5 Years On, ‘Pure Heroine’ Is Still A Perfect Encapsulation Of Being A Teen
Lorde really gets it
All my friends have a story of the first time they listened to Pure Heroine. Mine goes like this: It is 2013, and I am 19 years old. I see a girl, curls flipped over her forehead, looking into the camera. On her lips, she wears a smirk like a challenge. When she sings, her voice is old and young at the same time. Let me be your ruler, she says, lengthening the "u" as though it is elastic, as though the words bend to her will. I am entranced by her, by the stillness with which she sits, by the eyeliner I desperately try to copy. I play it over and over on my laptop, in my studio flat in my new country, and that night I go to the flat of a friend and play it through the speakers whilst we get drunk on red wine. Over the next months, I have a roster of songs I play through my headphones, wandering along the pavement after nights out, or winding through the city on the metro. I say their names aloud: "Ribs," "400 Lux," "White Teeth Teens."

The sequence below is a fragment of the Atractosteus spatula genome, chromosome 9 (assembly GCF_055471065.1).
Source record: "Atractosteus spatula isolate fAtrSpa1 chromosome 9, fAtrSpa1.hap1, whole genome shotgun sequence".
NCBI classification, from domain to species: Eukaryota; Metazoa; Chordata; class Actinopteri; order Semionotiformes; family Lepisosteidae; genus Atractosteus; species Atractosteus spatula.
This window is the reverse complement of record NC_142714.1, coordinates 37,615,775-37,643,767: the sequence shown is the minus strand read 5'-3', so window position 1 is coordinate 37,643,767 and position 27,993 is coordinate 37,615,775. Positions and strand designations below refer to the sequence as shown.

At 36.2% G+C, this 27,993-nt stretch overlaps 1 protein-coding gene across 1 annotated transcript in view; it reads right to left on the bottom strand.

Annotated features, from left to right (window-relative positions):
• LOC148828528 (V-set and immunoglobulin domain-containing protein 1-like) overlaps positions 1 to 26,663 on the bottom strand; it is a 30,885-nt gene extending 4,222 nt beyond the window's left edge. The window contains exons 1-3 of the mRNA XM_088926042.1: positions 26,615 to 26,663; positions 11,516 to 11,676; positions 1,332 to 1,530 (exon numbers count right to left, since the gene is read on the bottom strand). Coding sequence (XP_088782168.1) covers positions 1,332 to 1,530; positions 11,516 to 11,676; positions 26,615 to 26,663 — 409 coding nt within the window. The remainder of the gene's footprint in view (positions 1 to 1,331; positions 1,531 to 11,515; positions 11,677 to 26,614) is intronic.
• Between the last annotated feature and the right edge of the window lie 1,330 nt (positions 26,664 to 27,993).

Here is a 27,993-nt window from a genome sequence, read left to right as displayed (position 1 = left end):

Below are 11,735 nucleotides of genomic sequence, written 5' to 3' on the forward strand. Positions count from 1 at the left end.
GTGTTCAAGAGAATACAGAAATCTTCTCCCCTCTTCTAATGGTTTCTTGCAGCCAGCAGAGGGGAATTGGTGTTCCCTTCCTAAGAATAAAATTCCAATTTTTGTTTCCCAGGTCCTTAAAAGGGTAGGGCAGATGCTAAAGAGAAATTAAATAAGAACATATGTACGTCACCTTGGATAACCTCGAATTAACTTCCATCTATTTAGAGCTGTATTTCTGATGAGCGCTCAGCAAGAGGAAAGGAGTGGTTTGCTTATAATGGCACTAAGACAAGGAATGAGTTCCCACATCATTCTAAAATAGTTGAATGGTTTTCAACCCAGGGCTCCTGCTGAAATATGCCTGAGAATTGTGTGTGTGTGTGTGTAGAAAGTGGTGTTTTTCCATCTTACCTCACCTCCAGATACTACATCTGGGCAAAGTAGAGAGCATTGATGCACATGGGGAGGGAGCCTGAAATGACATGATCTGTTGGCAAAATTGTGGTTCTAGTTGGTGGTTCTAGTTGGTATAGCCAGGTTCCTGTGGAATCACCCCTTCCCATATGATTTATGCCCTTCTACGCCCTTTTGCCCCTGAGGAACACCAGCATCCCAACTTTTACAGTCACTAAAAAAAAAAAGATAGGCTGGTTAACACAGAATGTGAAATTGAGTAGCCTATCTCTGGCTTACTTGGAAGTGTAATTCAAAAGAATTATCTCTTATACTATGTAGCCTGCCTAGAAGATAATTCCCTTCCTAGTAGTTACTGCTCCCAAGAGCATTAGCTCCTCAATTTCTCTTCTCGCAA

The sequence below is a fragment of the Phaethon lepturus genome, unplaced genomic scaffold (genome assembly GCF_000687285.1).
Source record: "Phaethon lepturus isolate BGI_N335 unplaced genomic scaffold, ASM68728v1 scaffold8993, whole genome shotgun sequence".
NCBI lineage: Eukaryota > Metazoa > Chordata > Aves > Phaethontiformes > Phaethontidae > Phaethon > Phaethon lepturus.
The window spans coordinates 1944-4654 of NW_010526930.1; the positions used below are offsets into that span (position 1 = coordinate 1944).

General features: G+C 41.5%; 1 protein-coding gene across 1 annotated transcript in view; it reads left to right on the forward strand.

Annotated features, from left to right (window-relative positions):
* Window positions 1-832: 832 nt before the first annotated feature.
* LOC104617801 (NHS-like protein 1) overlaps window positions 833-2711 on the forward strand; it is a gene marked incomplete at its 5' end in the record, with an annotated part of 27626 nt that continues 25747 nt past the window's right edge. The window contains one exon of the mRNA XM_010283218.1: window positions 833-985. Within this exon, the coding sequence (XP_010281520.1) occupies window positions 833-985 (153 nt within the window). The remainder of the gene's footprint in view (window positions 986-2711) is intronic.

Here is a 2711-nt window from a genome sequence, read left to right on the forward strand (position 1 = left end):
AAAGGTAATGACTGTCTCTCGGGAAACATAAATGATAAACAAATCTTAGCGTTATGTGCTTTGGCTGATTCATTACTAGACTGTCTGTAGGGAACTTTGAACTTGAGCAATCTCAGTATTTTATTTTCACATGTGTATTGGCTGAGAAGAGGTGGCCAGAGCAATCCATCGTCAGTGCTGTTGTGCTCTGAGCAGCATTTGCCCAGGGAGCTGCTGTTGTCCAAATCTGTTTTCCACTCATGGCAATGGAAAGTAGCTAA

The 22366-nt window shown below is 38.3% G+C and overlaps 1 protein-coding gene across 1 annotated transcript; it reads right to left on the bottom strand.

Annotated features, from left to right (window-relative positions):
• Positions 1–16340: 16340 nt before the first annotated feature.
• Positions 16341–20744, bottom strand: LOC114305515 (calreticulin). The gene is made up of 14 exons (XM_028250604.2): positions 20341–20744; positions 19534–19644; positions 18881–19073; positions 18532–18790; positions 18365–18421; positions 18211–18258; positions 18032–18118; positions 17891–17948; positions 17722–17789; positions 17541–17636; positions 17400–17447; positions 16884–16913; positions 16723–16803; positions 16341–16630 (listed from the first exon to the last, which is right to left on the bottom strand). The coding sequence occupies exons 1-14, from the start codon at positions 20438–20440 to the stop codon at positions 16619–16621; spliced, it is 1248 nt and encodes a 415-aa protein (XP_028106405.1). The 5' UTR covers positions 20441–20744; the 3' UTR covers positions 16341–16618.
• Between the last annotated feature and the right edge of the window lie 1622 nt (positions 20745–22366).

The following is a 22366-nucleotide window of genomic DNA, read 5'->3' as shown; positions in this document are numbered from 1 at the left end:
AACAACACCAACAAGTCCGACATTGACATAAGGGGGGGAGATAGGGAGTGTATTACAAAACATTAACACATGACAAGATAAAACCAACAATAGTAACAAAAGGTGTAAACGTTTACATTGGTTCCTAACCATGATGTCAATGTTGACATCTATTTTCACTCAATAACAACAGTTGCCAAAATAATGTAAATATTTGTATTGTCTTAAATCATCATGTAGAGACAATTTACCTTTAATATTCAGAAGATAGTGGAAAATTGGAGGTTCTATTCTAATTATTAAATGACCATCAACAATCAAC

Maybe the internet made us/ Or maybe people are jerks/ But not you
Ask any woman in her early 20s to speak about Pure Heroine, and they will talk about it as being like a diary of the end of their teens. It's a difficult time to articulate; so many songs that try to capture it seem hokey, written by a group of middle-aged men and focusing on a fantasy version of teenagerhood, an American high school stereotype. Instead, Pure Heroine foregrounds the messiness of the period, of being in-between—uncertain and unglamorous in a time when it feels harder than ever to be a young person. Pure Heroine made us certain that Ella herself felt it—that she was one of us, despite her fame. She addresses this directly on the album, wide-eyed at her newfound celebrity, yet cautious of how it will jade her. She’s just as we would all be; transforming what could be a sense of remove from her listeners into something that brings us closer together. In a world where people continually dismiss the experiences of young women, it felt important that here was something made just for us.